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Wall Street Journal Profiles Worker COVID-19 Claims, Aldous \ Walker Ebola Case

The COVID-19 pandemic has created an array of problematic issues for workers across the country. Chief among them are the rights of workers and families who suffer illness or death after contracting the coronavirus on the job.

In an article recently published by The Wall Street Journal, reporters profiled an Aldous \ Walker case to highlight the challenges of litigating claims involving workers who contract viruses at work, and featured quotes from our own Partner Brent Walker.

Virus Claims & Employer Liability

In the article, WSJ profiles the tragic stories of several American workers who died after contracting COVID-19. This includes workers who became sick while handling produce in a Safeway distribution center, working at Walmart, helping patients at a nursing and rehabilitation center, and performing their duties at a Tyson pork processing plant which experienced a significant outbreak.

In these cases, families of the deceased brought claims against employers, alleging that they failed to take reasonable steps to ensure safe workplaces for their loved ones – by failing to implement recommended protections, require face masks, follow OSHA guidance, or take other precautionary measures.

As coronavirus claims garner more attention, the WSJ cited the Ebola outbreak of 2014 as an indicator of what could happen in COVID-19 lawsuits brought by workers and families.

Specifically, it profiles an Aldous \ Walker case in which our firm sued the owner of a Dallas hospital on behalf of a nurse who contracted the Ebola virus, alleging that it failed to properly train and protect staff to handle Ebola. While the company that owned the hospital denied the claims, the parties ultimately reached a confidential resolution in 2016.

As Partner Brent Walker tells the WSJ, hospitals that fail to provide properly-fitted N95 masks to health care professionals treating COVID-19 patients face liability risks because federal regulations already required them to do so before the pandemic. He adds that other cases will likely hinge on whether health care employers complied with U.S. and international safety guidelines.

Ultimately, Attorney Walker notes, coronavirus claims may come down to one simple question:

“What was negligent as opposed to just an unfortunate outcome?”

Proposed Liability Protections Could Create Complications

As the article goes on to discuss, coronavirus claims could be greatly complicated by pending legislation.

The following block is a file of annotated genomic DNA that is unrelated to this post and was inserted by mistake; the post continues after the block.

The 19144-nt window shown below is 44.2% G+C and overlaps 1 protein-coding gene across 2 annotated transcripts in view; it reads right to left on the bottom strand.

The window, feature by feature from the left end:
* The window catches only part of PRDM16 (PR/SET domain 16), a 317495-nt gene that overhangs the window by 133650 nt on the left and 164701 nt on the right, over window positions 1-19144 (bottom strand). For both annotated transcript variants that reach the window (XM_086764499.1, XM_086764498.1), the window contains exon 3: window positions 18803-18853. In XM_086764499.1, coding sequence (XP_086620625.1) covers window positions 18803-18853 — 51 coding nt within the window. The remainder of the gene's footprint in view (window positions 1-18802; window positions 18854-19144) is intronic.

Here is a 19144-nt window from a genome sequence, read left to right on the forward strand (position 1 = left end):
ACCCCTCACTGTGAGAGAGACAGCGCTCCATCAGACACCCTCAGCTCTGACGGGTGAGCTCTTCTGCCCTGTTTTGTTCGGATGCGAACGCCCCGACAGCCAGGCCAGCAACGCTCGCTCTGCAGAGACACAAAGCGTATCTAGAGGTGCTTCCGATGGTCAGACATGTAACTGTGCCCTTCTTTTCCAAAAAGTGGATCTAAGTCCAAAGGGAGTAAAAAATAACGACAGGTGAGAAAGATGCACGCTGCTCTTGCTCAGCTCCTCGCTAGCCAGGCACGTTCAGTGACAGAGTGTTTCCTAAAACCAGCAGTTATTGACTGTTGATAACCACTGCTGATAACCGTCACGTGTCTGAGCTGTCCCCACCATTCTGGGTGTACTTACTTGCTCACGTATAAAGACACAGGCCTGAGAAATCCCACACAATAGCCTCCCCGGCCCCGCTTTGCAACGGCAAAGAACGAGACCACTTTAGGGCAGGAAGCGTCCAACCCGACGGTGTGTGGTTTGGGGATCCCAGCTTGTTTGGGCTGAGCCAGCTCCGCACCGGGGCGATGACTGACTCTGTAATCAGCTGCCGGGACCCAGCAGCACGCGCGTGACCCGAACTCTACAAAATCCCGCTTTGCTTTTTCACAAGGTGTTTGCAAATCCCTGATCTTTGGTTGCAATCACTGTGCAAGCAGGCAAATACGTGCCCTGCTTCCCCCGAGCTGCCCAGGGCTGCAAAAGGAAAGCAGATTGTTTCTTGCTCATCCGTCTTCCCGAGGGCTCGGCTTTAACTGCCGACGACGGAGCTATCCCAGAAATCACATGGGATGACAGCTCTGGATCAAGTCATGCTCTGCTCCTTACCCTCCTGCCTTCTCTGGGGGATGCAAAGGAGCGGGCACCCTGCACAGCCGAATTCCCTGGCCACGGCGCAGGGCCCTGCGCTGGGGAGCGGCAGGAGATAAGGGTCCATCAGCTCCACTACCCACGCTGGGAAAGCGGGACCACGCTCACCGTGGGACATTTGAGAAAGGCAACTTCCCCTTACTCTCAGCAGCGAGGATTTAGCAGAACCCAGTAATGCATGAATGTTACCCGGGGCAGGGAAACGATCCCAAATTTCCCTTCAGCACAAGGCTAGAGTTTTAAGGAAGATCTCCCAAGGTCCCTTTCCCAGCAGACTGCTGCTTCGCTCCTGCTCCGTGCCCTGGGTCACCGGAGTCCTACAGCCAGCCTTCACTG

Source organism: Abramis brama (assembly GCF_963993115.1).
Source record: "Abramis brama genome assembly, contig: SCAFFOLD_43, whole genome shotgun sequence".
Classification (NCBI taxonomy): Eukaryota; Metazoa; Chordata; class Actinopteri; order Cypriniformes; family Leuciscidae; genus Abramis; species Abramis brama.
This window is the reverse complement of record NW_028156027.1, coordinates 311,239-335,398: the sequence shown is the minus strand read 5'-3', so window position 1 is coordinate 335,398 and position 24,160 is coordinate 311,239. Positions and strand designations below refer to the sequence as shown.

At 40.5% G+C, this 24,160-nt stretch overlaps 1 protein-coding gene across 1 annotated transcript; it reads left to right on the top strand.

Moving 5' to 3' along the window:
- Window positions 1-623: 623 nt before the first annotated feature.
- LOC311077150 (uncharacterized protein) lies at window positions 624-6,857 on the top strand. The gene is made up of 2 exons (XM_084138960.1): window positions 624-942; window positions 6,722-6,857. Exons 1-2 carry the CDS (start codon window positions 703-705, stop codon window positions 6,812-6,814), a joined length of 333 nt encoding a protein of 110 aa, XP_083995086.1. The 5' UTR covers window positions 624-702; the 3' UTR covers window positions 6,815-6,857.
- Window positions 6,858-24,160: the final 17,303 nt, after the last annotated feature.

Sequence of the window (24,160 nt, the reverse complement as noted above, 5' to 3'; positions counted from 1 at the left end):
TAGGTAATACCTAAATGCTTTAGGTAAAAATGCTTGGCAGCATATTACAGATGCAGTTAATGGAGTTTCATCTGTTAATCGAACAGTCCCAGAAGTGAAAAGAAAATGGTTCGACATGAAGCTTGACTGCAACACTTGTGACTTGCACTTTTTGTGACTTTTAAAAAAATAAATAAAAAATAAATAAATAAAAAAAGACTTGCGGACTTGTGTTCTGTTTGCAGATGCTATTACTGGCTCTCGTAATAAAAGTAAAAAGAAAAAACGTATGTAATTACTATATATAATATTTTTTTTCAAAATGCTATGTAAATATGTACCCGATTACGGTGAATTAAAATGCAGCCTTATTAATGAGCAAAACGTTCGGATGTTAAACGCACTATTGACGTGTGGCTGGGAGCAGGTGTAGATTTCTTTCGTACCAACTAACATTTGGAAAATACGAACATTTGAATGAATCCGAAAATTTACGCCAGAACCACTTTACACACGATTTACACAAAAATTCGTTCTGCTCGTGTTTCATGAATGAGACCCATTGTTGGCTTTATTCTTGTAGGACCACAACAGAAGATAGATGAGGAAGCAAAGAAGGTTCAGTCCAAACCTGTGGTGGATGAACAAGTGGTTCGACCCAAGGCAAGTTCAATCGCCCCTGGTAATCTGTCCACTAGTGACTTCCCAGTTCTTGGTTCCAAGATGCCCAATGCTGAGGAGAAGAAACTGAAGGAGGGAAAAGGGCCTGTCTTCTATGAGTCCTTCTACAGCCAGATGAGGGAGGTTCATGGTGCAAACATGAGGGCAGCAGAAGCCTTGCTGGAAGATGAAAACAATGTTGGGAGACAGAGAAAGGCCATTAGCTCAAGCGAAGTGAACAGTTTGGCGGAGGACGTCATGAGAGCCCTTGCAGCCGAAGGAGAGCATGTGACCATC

At a time when workers face health risks unlike anything seen in over a century, a relief bill proposed by Senate Republicans – the “SAFE TO WORK Act” – seeks to unnecessarily shield employers from liability whose workers get sick at work, and create significant obstacles for workers and families who seek accountability and compensation in the civil justice system.

A few of the key aspects of the proposed bill include:

  • Shielding dangerous corporations from liability over coronavirus infections beginning (retroactively) December 2019 and until October 2024.
  • Permitting lawsuits only in cases of “gross negligence and willful misconduct” by the Defendant.
  • Requiring Plaintiffs who bring claims to meet higher burdens (i.e. proving fault by clear and convincing evidence), and prove any persons and places to which they were exposed 14 days before their symptoms were not the cause of their infection.
  • Limiting damages Plaintiffs can recover only to economic damages unless they can prove willful misconduct, and limiting punitive damages to not exceed economic damages.
  • Increasing costs and challenges for filing claims for Plaintiffs by moving all liability cases to federal courts.

While the SAFE TO WORK Act strips workers and families of essential rights, it clears the path for corporations to freely skirt responsibility for ensuring safe workplaces, and evade accountability when they fail to take reasonable steps to protect workers and consumers.

In short, it allows corporations to continue reaping profits while relinquishing all the risk.

To add insult to injury, the measure would grant corporations the right to sue workers (or their representatives) who bring coronavirus claims and offer to settle, if such claims are “meritless” – which the act fails to define. It would also not cap punitive damages awarded to employers who bring these lawsuits like it does for employees.

At Aldous \ Walker, we’re committed exclusively to fighting for injured victims, workers, and families who’ve suffered due to the negligent and wrongful acts of others. With a success record of cases against some of the world’s largest corporations, we know Big Business cares more about profits than people, and that, without regulations and the threat of litigation and enforcement, will only put the lives of people and employees further down their list of priorities.

If you have questions about your rights and legal options following a preventable accident, illness, or wrongful death, our team is available to review your case. Call or contact us to speak with a lawyer.

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